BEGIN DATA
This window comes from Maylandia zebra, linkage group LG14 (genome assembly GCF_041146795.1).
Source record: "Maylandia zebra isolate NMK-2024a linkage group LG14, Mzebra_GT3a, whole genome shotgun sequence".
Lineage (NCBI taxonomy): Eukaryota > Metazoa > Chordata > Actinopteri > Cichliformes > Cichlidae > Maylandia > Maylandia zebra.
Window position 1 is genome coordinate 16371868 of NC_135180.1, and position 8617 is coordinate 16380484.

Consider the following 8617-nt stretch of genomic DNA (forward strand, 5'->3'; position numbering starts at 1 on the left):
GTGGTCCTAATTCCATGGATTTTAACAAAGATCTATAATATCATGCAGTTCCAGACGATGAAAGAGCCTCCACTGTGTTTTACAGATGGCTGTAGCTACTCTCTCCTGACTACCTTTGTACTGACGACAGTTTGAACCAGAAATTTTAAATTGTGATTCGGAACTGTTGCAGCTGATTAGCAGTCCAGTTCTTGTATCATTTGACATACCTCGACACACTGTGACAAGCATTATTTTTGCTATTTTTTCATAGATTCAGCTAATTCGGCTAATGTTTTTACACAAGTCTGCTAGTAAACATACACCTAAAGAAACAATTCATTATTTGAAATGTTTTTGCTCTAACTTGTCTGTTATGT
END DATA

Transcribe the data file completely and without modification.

This window comes from Maylandia zebra, linkage group LG14 (genome assembly GCF_041146795.1).
Source record: "Maylandia zebra isolate NMK-2024a linkage group LG14, Mzebra_GT3a, whole genome shotgun sequence".
Lineage (NCBI taxonomy): Eukaryota > Metazoa > Chordata > Actinopteri > Cichliformes > Cichlidae > Maylandia > Maylandia zebra.
Window position 1 is genome coordinate 16371868 of NC_135180.1, and position 8617 is coordinate 16380484.

Consider the following 8617-nt stretch of genomic DNA (forward strand, 5'->3'; position numbering starts at 1 on the left):
GTGGTCCTAATTCCATGGATTTTAACAAAGATCTATAATATCATGCAGTTCCAGACGATGAAAGAGCCTCCACTGTGTTTTACAGATGGCTGTAGCTACTCTCTCCTGACTACCTTTGTACTGACGACAGTTTGAACCAGAAATTTTAAATTGTGATTCGGAACTGTTGCAGCTGATTAGCAGTCCAGTTCTTGTATCATTTGACATACCTCGACACACTGTGACAAGCATTATTTTTGCTATTTTTTCATAGATTCAGCTAATTCGGCTAATGTTTTTACACAAGTCTGCTAGTAAACATACACCTAAAGAAACAATTCATTATTTGAAATGTTTTTGCTCTAACTTGTCTGTTATGT